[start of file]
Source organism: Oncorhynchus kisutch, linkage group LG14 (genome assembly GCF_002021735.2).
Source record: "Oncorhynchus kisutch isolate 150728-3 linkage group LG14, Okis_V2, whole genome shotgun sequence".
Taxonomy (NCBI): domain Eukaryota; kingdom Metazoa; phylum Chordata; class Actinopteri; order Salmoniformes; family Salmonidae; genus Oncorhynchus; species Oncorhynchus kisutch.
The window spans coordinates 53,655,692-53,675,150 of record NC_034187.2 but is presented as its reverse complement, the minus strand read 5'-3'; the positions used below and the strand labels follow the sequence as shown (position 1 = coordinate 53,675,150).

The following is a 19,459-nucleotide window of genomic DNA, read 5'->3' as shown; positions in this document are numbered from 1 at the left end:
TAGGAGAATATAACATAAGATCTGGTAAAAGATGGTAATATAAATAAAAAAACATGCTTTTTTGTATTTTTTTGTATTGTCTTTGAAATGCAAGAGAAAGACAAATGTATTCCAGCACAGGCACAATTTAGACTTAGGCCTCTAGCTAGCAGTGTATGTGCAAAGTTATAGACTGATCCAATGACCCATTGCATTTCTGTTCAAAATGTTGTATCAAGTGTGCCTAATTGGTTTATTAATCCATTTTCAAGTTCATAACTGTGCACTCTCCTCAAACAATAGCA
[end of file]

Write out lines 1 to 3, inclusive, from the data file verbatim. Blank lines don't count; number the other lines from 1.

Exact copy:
Source organism: Oncorhynchus kisutch, linkage group LG14 (genome assembly GCF_002021735.2).
Source record: "Oncorhynchus kisutch isolate 150728-3 linkage group LG14, Okis_V2, whole genome shotgun sequence".
Taxonomy (NCBI): domain Eukaryota; kingdom Metazoa; phylum Chordata; class Actinopteri; order Salmoniformes; family Salmonidae; genus Oncorhynchus; species Oncorhynchus kisutch.